Surgical Management of Common Andrological Emergencies

, A. Raheem1, 3 and D. Ralph1

Department of Andrology, University College London, London, UK

Department of Urology, University College Hospital, London, UK

Department of Andrology, Cairo University, Cairo, Egypt



Andrological patients make up a significant part of Urological emergencies. They often require immediate assessment and surgical intervention. Failure to recognise and treat these conditions may result in significant complications.

In this chapter we will describe the four most common and important emergencies.

Testicular Torsion

Clinical Assessment

This is a relatively rare condition occurring with an annual incidence of 4.5 in 100,000 males commonly between the ages of 1–25 years. It is characterised by a sudden onset of severe hemi-scrotal pain which may radiate to the lower abdomen or flank. It may also be associated with nausea or vomiting and there may be a history of minor trauma or previous intermittent episodes of similar pain. Urinary symptoms may occasionally be present with torsion.

Examination may be difficult due to the severity of the patient’s pain. However, classically the testis may have a horizontal and high position with an absent cremasteric reflex. However, reliance on the presence or absence of these findings should not on their own exclude torsion.

Colour Doppler ultrasonography if available may provide additional diagnostic evidence of absence of testicular blood flow. The torsion may be identified as a snail-shaped mass, a doughnut shape or a target with concentric rings known as the whirlpool sign. In the later stages of torsion, there is venous congestion and a lack blood supply to the affected testis with testicular enlargement and heterogeneity indicating severe ischaemia.

The assessment should also exclude other possible diagnoses which include epididymo-orchitis, torsion of a hydatid cyst of morgani, referred pain from a ureteric calculi or an atypical renal tumour. It is important that if there is any doubt regarding the diagnosis, the patient should have an urgent scrotal exploration.

Surgical Management

The only method of completely excluding and simultaneous treating torsion is with surgical exploration. This should be performed as early as possible (ideally within 6 h of the onset of pain), on the next available operating list.


  • Midline raphe incision. Tunica vaginalis is opened.

  • Testis delivered and detorted. Wrap testis in warm saline soaked gauze while the contralateral side is fixed.

  • Deliver contralateral testis through midline raphe incision.

  • Evert tunica vaginalis and suture behind testis and cord using 4–0 vicryl.

  • Both Testes are fixed by suturing to the dartos muscle in three positions (superiorly, middle, inferiorly) using 3–0 PDS or to the midline septum.

  • If the affected testis is non-viable, a scrotal orchidectomy is performed.

  • Closure in layers: dartos (3–0 vicryl); skin (4–0 vicryl rapide).


Whilst the highest salvage rates have been observed if de-torsion is performed within the 6 h window, many studies have reported good salvage rates up to 48 h after symptom onset. In addition the salvage rate is also dependant on the degree of torsion. In men with equivocal appearances in theatre where the testis is returned to the scrotum, the patient should be counselled about post operative testicular atrophy.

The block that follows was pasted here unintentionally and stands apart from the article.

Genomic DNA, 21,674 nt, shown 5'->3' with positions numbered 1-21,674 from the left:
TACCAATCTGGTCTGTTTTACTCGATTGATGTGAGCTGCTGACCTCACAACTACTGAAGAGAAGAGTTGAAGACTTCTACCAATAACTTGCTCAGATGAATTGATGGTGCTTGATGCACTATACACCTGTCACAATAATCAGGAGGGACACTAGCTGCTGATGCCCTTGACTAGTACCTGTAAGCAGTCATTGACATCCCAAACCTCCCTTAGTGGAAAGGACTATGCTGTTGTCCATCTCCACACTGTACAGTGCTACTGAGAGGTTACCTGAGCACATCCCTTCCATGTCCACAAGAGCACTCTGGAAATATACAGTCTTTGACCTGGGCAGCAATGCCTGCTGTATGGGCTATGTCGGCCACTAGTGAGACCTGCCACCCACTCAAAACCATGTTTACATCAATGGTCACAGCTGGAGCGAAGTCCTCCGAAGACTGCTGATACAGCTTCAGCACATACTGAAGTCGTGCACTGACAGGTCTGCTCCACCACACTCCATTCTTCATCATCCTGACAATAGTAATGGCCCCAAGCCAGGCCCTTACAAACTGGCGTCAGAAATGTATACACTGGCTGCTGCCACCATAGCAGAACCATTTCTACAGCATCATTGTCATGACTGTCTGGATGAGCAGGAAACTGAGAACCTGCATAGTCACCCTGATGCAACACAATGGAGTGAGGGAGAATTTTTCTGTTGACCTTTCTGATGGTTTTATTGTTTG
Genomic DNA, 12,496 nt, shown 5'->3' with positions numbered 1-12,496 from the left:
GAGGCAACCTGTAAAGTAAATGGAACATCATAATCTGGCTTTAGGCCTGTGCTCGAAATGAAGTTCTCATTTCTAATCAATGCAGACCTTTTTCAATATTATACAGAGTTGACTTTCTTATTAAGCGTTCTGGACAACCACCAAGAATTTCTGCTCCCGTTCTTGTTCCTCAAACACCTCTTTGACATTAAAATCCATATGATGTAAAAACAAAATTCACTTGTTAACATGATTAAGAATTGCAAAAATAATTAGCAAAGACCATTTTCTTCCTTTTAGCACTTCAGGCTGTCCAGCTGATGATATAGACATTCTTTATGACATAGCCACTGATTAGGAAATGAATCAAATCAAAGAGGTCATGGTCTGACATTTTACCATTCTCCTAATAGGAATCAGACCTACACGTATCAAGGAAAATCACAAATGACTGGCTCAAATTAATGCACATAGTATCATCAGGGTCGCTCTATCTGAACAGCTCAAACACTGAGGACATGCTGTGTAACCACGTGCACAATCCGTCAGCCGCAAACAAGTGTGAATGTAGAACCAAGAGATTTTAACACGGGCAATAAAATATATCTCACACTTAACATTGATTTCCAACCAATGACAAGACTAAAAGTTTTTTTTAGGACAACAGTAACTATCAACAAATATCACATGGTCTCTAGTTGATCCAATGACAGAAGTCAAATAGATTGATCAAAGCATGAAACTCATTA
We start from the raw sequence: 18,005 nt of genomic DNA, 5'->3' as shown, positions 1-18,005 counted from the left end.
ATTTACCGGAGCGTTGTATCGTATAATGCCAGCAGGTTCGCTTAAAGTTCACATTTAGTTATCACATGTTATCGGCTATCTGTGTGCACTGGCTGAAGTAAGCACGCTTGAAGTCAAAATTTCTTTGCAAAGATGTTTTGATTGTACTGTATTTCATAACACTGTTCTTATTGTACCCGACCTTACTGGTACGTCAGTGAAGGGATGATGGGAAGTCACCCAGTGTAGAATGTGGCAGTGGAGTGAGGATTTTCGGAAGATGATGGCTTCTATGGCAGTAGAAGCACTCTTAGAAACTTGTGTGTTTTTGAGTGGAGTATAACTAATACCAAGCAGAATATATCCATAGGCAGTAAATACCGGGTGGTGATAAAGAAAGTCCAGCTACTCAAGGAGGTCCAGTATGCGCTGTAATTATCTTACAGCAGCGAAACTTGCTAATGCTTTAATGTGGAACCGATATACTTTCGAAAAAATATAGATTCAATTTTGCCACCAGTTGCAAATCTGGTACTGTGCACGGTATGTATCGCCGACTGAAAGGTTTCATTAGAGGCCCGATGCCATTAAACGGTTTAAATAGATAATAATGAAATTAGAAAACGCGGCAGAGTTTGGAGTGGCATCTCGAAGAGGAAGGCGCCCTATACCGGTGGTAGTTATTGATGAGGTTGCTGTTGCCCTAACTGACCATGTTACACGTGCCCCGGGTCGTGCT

Priapism is a persistent unwanted erection in the absence of sexual stimulation which lasts for longer than 4 h. There are three main types: ischaemic (low-flow), non-ischaemic (high-flow) and stuttering. The incidence is reported as 1.5 cases per 100,000 person years. In this chapter we will deal with the first two types of priapism. In the absence of prompt treatment, both types may result in erectile dysfunction long-term.

Clinical Assessment

Ischaemic priapism is a compartment syndrome of the penis with stasis of hypoxic blood within the corpora cavernosa with resultant smooth muscle necrosis and fibrosis. Men present with a rigid, painful erection. Although 30% are idiopathic, it may be the first presentation of haematological malignancies or abnormalities. Other risk factors which should be elicited from the history include: sickle cell disease and the use of antipsychotics, intracavernosal prostaglandin injections and recreational use of phosphodiesterase-5 inhibitor (PDE5i). The diagnosis is confirmed by a penile blood gas aspiration which reveals hypoxia, acidosis and glucopenia.

Non-ischaemic priapism usually occurs following penile or perineal trauma; classically a straddle injury. The injury may be very minor and results in an arteriocavernosal fistula. It is less common than ischaemic priapism. The penis is semi-tumescent and painless. Penile blood gas aspiration reveals either normal pO2 and pH or a mixed compensated picture. The diagnosis is confirmed on penile colour Doppler which reveals an increase in the peak systolic velocity in the cavernosal artery and the abnormal fistula. We recommend these men should be treated promptly with angio-embolisation of the fistula. Conservative management is not advised.

Surgical Management of Ischaemic Priapism

These men are in severe pain and therefore adequate analgesia is vitally important. This should be with aopiate analgesia and a penile block (10 ml 1% lignocaine with 10 ml 0.5% Marcaine). They may also benefit from the use of entonox. In the cases of men with sickle cell disease, they should be kept well hydrated and discussed with the local haematologist for consideration of an exchange transfusion. Analgesia is of even more importance in these men as their priapism may have been precipitated by an acute crisis.

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Mar 15, 2018 | Posted by in UROLOGY | Comments Off on Surgical Management of Common Andrological Emergencies

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